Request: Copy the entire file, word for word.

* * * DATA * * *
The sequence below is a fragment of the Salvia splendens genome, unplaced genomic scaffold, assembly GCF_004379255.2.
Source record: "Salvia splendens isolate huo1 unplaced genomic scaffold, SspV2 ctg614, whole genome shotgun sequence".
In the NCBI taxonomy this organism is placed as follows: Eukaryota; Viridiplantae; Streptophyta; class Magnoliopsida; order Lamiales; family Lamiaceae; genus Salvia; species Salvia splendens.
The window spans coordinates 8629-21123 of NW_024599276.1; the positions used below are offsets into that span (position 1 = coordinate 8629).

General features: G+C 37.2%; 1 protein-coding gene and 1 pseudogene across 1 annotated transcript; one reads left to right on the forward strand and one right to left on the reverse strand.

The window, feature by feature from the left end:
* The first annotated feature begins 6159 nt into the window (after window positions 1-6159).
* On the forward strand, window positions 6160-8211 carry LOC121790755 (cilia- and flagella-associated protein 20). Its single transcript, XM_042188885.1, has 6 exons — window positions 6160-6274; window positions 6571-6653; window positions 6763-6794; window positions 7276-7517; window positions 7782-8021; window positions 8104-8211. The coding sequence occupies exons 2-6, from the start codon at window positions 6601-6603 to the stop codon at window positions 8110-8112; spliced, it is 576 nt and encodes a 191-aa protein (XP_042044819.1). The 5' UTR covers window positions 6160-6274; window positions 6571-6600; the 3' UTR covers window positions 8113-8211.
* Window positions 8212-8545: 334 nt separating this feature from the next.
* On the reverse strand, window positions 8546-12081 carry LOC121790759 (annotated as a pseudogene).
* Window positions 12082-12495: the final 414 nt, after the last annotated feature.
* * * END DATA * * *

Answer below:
The sequence below is a fragment of the Salvia splendens genome, unplaced genomic scaffold, assembly GCF_004379255.2.
Source record: "Salvia splendens isolate huo1 unplaced genomic scaffold, SspV2 ctg614, whole genome shotgun sequence".
In the NCBI taxonomy this organism is placed as follows: Eukaryota; Viridiplantae; Streptophyta; class Magnoliopsida; order Lamiales; family Lamiaceae; genus Salvia; species Salvia splendens.
The window spans coordinates 8629-21123 of NW_024599276.1; the positions used below are offsets into that span (position 1 = coordinate 8629).

General features: G+C 37.2%; 1 protein-coding gene and 1 pseudogene across 1 annotated transcript; one reads left to right on the forward strand and one right to left on the reverse strand.

The window, feature by feature from the left end:
* The first annotated feature begins 6159 nt into the window (after window positions 1-6159).
* On the forward strand, window positions 6160-8211 carry LOC121790755 (cilia- and flagella-associated protein 20). Its single transcript, XM_042188885.1, has 6 exons — window positions 6160-6274; window positions 6571-6653; window positions 6763-6794; window positions 7276-7517; window positions 7782-8021; window positions 8104-8211. The coding sequence occupies exons 2-6, from the start codon at window positions 6601-6603 to the stop codon at window positions 8110-8112; spliced, it is 576 nt and encodes a 191-aa protein (XP_042044819.1). The 5' UTR covers window positions 6160-6274; window positions 6571-6600; the 3' UTR covers window positions 8113-8211.
* Window positions 8212-8545: 334 nt separating this feature from the next.
* On the reverse strand, window positions 8546-12081 carry LOC121790759 (annotated as a pseudogene).
* Window positions 12082-12495: the final 414 nt, after the last annotated feature.